"My son has a disability and I am a single parent and his main caregiver, which means I help him with school work, his daily therapeutic exercises and all other needs," she explained to blogTO.
"I won't be able to do that to the same extent during the program, as I will be in classes full-time. It also means I won't have any time left to work during that one year. So I am trying to build a reserve and hopefully hire caregiving, physio, and tutoring help to support my son while I am in classes."
So, with hope and with grace, she turned to GoFundMe and told her story. She has raised just over $6,000 to date from generous donors, but it's not enough.
"After what it took to get to this point, not attending doesn't feel like a true option," she said when asked about what would happen if she didn't raise enough cash.
"I know that I have to dedicate a lot of work to this crowdfunding campaign over the summer and so that will be my priority for now. If it becomes necessary to think about other funding sources, then that will be the next step. Seeing how many people have kindly and generously supported me in the early days of this campaign gives me faith that I will be able to make this happen one way or the other."
With just a few months before the school year begins, she's hopeful that others will help out in some way, and she's not asking for a handout; all donors will get access to cool rewards for contributing, similar to a Kickstarter campaign.
All donors will be invited to attend monthly Zoom meetings with Pyrka throughout the duration of her schooling, in which they can chat and ask questions about "late starts, midlife changes, and creating a life that works for you. Participants will be encouraged to share their own goals for practical advice and encouragement.
The prodigious ballerina will also host a monthly Zoom ballet class, followed by a Q&A where participants can get personalized guidance on improving technique, getting in the right mindset and succeeding as a late starter in the art.
Whether or not the funds come through, Pyrka can be confident that her story has inspired many, many people who might be thinking about pursuing a new hobby, sport or career in adulthood.
"Don't downplay or postpone your passions and creative aspirations. I know it’s hard to juggle work and family responsibilities and it can often feel there is no time or money to 'play' or pursue something out-of-the-box. But if we neglect those things, all the work and family responsibilities will deplete us at some point and make life feel meaningless," she said when asked what advice she'd give to someone in that boat.
"Our brains crave learning, our bodies crave movement, our souls crave expression lifelong — it's not negotiable. Be brave, have faith, and start small. Even if it feels crazy and impossible and painful at times, things have a way of figuring themselves out. Life is too short to wait too long."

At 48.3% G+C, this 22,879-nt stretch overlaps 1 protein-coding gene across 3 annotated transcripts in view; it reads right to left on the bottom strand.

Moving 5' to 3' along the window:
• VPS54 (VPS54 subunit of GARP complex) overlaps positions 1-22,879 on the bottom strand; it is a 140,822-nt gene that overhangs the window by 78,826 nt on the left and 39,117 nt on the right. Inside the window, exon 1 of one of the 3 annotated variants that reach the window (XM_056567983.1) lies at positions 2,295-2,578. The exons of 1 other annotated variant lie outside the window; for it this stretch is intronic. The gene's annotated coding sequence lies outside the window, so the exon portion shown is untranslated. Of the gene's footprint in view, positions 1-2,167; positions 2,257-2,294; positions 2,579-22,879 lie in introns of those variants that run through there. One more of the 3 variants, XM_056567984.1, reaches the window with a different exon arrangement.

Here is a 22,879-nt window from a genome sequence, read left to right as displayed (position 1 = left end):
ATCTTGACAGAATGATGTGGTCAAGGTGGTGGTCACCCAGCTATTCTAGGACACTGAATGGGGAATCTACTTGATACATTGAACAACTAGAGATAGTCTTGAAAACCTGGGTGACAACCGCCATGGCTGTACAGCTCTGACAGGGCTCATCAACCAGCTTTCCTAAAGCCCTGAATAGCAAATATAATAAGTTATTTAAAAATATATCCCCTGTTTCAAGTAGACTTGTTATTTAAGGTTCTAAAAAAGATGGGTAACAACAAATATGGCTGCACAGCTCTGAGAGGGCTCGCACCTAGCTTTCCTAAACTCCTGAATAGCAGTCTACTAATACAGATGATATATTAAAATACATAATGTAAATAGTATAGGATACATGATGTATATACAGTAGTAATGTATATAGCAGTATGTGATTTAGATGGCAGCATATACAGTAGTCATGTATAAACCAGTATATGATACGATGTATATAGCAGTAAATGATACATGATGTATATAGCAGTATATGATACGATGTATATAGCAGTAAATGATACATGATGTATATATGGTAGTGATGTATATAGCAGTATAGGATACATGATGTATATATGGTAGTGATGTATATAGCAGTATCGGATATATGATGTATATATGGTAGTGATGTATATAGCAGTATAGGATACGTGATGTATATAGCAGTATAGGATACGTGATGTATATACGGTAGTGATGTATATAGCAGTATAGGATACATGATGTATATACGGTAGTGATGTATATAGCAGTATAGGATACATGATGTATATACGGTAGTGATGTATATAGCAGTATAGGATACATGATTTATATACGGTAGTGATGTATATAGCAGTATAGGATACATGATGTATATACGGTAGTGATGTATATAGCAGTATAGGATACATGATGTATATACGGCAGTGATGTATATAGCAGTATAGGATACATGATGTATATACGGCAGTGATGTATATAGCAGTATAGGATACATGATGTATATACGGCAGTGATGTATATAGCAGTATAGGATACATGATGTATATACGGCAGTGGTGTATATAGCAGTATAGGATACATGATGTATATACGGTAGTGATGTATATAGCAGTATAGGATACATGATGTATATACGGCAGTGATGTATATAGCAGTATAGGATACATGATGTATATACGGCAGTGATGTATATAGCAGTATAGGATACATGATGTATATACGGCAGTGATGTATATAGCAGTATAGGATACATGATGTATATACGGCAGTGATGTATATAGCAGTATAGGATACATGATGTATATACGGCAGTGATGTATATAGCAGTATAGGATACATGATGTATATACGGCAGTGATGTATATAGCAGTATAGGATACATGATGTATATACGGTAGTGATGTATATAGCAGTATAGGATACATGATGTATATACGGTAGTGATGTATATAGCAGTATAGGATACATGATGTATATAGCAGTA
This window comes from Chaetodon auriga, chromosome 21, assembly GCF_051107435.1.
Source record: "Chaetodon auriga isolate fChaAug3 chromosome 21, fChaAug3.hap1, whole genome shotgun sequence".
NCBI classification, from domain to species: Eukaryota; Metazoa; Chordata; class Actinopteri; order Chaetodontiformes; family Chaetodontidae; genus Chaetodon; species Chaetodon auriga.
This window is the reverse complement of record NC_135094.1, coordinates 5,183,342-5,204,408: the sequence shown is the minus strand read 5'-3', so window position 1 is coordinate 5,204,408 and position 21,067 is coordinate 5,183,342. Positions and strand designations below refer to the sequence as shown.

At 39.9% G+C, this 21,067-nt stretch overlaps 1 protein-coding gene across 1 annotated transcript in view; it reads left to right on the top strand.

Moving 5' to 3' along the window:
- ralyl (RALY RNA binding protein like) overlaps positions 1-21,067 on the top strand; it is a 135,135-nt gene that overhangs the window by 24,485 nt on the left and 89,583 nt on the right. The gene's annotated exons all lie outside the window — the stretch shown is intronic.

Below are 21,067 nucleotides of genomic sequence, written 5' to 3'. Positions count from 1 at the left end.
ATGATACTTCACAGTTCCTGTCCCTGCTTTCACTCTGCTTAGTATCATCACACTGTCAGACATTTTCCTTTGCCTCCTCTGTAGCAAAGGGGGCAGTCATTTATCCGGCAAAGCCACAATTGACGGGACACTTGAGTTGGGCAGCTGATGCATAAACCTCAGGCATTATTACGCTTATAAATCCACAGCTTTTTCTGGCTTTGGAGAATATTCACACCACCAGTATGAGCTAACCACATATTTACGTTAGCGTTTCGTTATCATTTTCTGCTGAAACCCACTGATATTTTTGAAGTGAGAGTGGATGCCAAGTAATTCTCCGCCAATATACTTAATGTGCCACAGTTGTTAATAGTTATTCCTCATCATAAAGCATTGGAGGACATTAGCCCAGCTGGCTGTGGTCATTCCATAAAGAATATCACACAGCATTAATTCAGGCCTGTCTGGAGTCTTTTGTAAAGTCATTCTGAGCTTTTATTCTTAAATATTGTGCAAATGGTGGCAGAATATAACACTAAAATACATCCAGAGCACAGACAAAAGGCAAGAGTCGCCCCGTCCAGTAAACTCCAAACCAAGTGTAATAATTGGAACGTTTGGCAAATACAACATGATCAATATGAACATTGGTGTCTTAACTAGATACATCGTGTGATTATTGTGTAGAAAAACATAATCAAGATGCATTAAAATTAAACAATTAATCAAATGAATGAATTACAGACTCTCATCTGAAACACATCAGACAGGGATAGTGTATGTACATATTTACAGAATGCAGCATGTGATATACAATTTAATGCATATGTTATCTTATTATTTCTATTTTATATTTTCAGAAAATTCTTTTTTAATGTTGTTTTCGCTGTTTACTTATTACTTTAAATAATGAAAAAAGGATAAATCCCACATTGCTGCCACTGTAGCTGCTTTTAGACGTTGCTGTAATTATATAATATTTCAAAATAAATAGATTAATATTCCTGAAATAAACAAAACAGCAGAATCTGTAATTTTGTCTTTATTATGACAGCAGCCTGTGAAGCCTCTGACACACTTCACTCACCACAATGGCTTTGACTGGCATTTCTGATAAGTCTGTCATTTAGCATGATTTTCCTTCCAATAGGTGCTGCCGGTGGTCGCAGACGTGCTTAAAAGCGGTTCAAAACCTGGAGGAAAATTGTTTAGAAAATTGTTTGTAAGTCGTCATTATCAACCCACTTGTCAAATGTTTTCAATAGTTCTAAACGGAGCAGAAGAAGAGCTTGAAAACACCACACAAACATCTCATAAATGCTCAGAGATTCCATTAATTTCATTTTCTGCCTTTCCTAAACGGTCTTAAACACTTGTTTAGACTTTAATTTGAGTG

When asked about what challenges one might face when taking up dance in particular past the age of 40, Pyrka warned that the hardest hurdle to overcome is in our minds.
"The real challenge is to break through the self doubts .. break free from the people and environments who think that your aspirations are not worth pursuing seriously."
That said, all dancers need to take care of their bodies, especially when their bodies have been on earth for longer than the average ballet student; ""t requires a lot to learn something like ballet and an older body needs more attention to details when it comes to building and maintaining fitness and health," says Pyrka.
While it remains to be seen if she'll meet her goal, Pyrka is simply happy to be living in Toronto with her teenaged son at the moment. Their initial plan was to come to Canada for treatments as necessary, but something spoke to them.
"Toronto was honestly love at first sight... at some point it started feeling like a true home," she says of the city.
"To me, Toronto is unique in many ways and different from other large cities: The individual neighbourhoods have a peaceful and almost village-like feeling. I love that there are gardens everywhere. I appreciate the quick access to amazing beaches — all that while still having the infrastructure and opportunities of a big city."
"We also appreciate the diversity and kindness towards people who are 'different' in any way," says Pyrka of Toronto. "My son feels really accepted and welcome here."
Rolly Astrom for Patricia Pyrka